The Second Act Fallacy
F. Scott Fitzgerald wrote that there are “no second acts in American lives.” Joesph Epstein retorted in Ambition that Fitzgerald should have realized that just because the ending isn’t happy doesn’t mean there wasn’t a second act. In fact, we have a name for that style: tragedy.
Maybe he would have been better served to remember that. Or, better still, he could have abandoned the whole notion that his life was a like a play. Consider that Fitzgerald’s love of drama, glamor, and fame were responsible for almost all his problems. It’s why he was depressed, why he loved a woman who destroyed his life, and why he never sat down to really work again.
What if there is just life and we’re not all actors on a world’s stage. There wouldn’t be the crushing pressure of redemption because there isn’t an audience to redeem. There would only be you. And each day, the expectations you fulfill are your own. The day before and the day after are unconnected because there is no narrative tying them together. They just are.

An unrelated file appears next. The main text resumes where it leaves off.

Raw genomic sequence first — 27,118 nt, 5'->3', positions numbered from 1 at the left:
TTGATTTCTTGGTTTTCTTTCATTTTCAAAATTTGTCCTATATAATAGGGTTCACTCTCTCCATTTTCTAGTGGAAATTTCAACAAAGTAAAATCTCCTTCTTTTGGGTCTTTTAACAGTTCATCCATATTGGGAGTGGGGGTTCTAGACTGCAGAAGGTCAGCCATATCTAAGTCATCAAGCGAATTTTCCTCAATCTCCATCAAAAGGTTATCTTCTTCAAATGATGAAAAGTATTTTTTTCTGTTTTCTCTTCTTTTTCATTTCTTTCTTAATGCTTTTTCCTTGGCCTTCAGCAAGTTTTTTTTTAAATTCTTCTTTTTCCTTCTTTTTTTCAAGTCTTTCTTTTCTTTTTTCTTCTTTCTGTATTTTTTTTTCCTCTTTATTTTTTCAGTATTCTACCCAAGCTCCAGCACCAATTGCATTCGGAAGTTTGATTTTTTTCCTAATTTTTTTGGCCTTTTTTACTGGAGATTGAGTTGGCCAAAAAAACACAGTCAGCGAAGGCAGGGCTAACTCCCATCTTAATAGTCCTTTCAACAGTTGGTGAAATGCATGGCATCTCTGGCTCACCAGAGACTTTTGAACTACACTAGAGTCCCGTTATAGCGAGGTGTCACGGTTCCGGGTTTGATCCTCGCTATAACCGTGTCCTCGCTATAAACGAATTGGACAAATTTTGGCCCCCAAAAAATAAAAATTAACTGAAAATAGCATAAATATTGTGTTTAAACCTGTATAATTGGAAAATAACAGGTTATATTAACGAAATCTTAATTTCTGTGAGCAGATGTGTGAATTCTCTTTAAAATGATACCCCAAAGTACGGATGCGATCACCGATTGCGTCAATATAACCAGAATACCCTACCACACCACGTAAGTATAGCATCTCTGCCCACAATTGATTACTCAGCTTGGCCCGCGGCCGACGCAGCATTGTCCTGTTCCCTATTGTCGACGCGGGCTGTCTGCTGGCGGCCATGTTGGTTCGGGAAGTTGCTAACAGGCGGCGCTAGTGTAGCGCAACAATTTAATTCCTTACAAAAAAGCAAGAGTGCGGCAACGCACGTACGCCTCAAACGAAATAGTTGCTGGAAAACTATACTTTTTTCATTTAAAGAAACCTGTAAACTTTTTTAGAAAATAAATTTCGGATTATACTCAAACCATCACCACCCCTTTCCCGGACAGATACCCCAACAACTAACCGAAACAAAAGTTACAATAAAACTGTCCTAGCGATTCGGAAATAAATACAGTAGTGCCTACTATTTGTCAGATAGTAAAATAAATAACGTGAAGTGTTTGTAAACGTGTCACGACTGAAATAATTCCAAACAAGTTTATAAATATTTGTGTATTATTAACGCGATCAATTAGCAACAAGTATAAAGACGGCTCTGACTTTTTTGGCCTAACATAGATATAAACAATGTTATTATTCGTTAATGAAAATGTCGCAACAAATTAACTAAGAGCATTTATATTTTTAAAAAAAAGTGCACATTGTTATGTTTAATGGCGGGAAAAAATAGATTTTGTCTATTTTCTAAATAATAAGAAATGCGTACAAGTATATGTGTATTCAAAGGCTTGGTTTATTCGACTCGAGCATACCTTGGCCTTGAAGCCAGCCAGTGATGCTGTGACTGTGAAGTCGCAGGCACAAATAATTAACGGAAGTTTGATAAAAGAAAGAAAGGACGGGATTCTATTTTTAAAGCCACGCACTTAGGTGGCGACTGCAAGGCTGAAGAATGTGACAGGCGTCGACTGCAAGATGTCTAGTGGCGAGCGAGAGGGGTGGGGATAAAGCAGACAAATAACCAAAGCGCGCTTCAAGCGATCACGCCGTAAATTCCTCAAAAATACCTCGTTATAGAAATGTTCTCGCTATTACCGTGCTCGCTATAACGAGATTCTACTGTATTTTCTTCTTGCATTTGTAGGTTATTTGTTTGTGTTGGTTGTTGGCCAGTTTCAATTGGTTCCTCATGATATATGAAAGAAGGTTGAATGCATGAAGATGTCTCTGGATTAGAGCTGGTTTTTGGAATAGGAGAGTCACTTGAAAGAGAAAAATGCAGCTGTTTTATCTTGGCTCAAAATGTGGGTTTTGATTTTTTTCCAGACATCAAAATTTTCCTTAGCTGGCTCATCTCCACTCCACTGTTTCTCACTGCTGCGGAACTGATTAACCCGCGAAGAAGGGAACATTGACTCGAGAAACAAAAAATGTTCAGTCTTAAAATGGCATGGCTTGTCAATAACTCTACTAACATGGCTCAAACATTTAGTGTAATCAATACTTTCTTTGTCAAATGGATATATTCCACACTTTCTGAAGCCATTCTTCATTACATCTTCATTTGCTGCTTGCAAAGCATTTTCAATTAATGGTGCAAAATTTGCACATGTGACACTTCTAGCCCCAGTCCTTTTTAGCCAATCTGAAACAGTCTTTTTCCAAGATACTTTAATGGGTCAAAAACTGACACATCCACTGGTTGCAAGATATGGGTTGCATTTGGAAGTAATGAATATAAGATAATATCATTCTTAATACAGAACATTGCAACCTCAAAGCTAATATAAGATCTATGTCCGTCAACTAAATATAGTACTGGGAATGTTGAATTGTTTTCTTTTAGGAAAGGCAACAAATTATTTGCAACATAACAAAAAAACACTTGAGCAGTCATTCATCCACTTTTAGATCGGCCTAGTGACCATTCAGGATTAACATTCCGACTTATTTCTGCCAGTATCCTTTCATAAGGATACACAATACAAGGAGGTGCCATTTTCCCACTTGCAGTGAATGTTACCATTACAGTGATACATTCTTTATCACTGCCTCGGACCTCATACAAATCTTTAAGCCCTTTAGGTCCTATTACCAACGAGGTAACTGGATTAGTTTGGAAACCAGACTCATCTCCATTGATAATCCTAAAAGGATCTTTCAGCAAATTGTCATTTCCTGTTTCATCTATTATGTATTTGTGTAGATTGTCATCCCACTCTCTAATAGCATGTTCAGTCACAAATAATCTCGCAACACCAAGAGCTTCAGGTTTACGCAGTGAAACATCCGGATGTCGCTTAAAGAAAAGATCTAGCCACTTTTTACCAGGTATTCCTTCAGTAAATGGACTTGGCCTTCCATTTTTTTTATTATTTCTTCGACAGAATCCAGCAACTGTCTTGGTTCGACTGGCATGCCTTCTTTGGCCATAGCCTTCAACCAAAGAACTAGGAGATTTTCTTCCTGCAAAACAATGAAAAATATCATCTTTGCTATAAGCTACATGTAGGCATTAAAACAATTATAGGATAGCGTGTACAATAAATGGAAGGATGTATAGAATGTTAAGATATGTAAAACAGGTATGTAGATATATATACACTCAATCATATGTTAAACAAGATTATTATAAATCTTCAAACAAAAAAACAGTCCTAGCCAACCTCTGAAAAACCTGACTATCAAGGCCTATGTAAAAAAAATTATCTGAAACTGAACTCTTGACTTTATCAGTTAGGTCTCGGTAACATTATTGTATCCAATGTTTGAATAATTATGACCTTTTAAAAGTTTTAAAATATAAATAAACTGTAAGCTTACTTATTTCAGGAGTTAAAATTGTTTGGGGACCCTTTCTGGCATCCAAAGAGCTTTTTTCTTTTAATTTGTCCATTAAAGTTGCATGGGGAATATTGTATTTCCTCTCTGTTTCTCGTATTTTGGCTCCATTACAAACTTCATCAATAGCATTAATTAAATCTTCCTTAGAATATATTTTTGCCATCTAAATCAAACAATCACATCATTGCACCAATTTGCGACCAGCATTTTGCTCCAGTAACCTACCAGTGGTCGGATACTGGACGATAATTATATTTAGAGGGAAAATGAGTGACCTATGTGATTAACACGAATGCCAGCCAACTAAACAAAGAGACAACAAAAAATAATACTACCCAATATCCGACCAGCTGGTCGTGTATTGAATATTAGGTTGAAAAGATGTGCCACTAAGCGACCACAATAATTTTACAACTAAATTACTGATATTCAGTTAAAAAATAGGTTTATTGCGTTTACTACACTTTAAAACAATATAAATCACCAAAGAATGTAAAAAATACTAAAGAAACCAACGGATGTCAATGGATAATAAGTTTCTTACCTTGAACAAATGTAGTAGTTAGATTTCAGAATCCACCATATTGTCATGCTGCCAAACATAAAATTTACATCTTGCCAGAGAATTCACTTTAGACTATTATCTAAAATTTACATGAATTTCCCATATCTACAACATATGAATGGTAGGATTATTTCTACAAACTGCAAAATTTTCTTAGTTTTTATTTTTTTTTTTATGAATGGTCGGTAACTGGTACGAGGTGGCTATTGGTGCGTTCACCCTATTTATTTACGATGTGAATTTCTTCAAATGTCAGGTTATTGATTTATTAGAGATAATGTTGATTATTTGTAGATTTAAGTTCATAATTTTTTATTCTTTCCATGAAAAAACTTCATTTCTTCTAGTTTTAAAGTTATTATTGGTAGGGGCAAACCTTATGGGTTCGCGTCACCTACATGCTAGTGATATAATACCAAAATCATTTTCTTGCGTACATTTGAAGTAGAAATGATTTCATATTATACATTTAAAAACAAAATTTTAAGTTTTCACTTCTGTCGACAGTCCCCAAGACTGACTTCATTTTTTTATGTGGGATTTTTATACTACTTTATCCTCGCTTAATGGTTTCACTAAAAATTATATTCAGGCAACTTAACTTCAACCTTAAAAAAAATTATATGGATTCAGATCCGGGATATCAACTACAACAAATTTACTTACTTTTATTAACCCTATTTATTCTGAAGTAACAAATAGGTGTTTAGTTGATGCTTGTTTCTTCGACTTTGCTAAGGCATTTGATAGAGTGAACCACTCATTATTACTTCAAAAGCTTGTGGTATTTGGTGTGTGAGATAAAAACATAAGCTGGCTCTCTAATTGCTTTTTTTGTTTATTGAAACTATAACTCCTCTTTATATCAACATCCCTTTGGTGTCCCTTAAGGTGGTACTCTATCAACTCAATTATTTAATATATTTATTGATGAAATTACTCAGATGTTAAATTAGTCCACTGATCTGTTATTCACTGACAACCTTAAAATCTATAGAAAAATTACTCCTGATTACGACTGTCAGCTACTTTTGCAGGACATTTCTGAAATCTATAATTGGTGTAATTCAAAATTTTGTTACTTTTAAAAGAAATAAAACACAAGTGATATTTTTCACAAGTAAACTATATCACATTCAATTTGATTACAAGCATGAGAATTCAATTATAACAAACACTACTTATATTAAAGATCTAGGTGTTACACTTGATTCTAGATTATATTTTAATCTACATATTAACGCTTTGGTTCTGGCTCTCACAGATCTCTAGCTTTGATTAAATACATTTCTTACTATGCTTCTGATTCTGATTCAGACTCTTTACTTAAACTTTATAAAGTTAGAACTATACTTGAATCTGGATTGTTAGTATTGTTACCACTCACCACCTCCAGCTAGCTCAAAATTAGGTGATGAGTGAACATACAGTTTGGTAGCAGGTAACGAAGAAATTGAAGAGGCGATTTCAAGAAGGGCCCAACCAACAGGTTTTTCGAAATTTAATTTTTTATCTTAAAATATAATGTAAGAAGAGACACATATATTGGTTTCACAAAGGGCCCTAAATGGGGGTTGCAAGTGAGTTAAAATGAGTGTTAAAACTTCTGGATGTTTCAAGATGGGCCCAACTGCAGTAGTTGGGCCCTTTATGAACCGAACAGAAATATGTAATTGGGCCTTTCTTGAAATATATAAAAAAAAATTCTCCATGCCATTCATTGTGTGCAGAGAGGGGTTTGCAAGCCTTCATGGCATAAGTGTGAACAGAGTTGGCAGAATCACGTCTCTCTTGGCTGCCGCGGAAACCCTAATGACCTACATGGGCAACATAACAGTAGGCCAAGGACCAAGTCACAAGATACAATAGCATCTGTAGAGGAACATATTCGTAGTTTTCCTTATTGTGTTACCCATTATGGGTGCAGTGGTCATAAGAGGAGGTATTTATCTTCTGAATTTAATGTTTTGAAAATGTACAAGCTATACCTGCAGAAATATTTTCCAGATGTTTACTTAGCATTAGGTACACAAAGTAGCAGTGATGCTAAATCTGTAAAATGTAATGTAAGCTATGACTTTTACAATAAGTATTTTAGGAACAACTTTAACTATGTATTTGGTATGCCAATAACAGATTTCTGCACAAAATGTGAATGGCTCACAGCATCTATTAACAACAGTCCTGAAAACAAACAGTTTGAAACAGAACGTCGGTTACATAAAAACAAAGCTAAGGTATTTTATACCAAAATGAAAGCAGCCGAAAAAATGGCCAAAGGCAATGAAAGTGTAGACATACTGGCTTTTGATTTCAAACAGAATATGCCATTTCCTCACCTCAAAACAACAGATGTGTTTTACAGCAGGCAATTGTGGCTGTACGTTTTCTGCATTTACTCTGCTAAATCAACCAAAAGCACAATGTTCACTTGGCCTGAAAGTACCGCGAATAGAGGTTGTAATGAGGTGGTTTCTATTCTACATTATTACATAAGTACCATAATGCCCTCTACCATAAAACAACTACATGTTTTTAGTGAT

The Second Act in American Lives is a fallacy generated by the absorbed belief in the First Act. They’re both counterproductive. They’re both delusional. They ultimately make it impossible to an incredibly difficult thing: waking up everyday and doing only the things that make you happy and proud and self-contained.